By allowing ads to appear on this site, you support the local businesses who, in turn, support great journalism.
House majority OKs more cuts to schools
Legislative update
Placeholder Image
A majority of the House of Representatives Thursday approved an amended state budget for the remainder of fiscal year 2010. Overall state spending is reduced by $1.2 billion to reflect that state revenues have declined for 14 consecutive months.
In HB 947, the $17.4 billion budget plan includes spending cuts of 8 percent in most state agencies and three more unpaid furlough days for public school teachers and other state employees between now and June 30. Earlier this week, it was reported that state revenue collections fell by another $137 million in January, bringing the decline for the first seven months of this fiscal year to $1.28 billion, nearly 13 percent off from last year.
The few areas of the House version of the budget where spending is increased include $5.9 million to the Department of Community Health for the Indigent Care Trust Fund for disproportionate share hospitals and $169,000 for the Department of Revenue to hire six investigative agents and four financial analysts for the agency’s fraud detection group. These new employees would start work April 1 in an effort to bring in more uncollected tax revenue.
The House budget also does not include Gov. Sonny Perdue’s effort to take $33 million in lottery revenues away from the HOPE Scholarship program and use that money for other scholarships that are presently funded out of the general treasury. The measure also puts back $17.4 million for equalization grants to low-wealth school districts that the governor proposed to cut.
However, I voted against HB 947 because it cuts an additional $281 million from Quality Basic Education funding to local school systems, bringing the total reduction in local school funding under the Perdue administration to nearly $2.5 billion. This not only shortchanges our students, it forces local boards of education to raise local property taxes in order to make up the difference.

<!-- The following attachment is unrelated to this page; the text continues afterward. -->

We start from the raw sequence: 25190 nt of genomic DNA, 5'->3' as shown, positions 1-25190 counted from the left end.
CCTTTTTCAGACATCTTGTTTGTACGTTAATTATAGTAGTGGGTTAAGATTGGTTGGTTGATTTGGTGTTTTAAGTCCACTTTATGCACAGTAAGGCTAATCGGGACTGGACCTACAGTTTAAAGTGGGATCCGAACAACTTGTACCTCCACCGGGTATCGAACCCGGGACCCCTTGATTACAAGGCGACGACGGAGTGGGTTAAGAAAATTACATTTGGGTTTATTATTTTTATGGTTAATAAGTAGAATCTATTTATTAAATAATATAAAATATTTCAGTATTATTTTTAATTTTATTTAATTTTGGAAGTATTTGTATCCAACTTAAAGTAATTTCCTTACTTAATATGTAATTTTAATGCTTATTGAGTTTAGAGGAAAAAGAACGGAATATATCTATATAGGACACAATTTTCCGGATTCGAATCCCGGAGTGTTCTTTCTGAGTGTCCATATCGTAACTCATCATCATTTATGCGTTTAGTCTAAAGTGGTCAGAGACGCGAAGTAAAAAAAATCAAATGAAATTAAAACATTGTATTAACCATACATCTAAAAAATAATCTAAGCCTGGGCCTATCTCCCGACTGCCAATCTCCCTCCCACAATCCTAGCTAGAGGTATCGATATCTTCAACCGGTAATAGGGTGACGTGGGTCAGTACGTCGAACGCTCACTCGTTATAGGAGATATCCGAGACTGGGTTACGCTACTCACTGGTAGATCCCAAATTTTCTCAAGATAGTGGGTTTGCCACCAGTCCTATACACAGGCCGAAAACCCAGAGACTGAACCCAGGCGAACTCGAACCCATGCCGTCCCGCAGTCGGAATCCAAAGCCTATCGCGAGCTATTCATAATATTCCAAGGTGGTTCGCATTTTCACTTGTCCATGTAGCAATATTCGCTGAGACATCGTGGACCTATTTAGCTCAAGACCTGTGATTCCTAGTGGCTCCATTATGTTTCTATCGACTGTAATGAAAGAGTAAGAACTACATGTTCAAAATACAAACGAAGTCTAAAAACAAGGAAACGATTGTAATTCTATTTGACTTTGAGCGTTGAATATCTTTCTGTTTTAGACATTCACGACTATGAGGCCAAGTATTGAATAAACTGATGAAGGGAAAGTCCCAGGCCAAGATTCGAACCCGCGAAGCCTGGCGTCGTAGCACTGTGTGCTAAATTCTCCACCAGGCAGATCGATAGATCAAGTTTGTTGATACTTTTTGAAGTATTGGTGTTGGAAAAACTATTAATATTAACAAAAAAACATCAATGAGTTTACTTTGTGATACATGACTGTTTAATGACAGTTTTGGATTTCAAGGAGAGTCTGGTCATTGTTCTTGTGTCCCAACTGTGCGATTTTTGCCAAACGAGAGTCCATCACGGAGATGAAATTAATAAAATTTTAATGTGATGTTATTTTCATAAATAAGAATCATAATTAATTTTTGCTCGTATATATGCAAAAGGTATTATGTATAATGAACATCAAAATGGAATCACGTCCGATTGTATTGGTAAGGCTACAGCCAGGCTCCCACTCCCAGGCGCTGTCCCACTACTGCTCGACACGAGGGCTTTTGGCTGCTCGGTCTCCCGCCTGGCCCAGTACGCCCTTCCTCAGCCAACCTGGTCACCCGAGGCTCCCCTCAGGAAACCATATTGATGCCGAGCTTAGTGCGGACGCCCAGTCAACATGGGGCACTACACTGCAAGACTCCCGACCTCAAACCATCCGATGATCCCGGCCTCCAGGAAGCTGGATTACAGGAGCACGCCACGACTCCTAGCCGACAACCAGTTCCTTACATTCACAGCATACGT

While overall cuts are necessary, this budget again reflects the wrong priorities. I cannot support additional cuts to public education without first looking at the special-interest tax breaks that are a major factor in the revenue shortfall. The budget now goes to the Senate for consideration.
Sales tax collections: House Democrats introduced legislation last week aimed at recovering sales revenues that consumers are paying but are not being collected by the state. HB 1137 would require cities and counties to collect information that identifies businesses and turn that data over to the state revenue department, which in turn would provide local governments a list of businesses that have sales tax identification numbers. The matching of data would enable the state to zero in on businesses that are not turning over sales tax money, generating revenues without raising tax rates. HB 1137 is under consideration in the House Ways and Means Committee.
Education spending waiver: The House majority voted Tuesday to waive state regulations on how local school boards spend state funds over the next three years. HB 908, which now goes to the Senate for consideration is intended to provide flexibility during current economic conditions and in light of budget cutbacks. However, I believe this is a policy that should be considered on a year-to-year basis rather than for three years. I voted against HB 908 because the House leadership refused to allow the measure to be amended to one year instead of three.
Transportation funding: In addition to the Transportation Jobs Development Act proposed two weeks ago by House Democrats, bipartisan legislation was proposed last week that would set aside 25 percent of any future increases in the state’s general sales tax revenues for transportation purposes. Had this plan been in place over the past 10 years, it would have generated approximately $1.5 billion for transportation. HR 1358 was referred to the House Transportation Committee.
Business identity theft: House members voted unanimously to approve legislation that would allow businesses to be treated the same as individuals by prosecutors when they are victims under state laws on identity theft. HB 1016 now goes to the Senate for its consideration.

Williams represents the 165th District (Liberty County) in the Georgia House. Contact him during the legislative session at 511 Coverdell Office Building, Atlanta, GA, 30334; by phone at (404) 656-6372; or by e-mail at
Sign up for our e-newsletters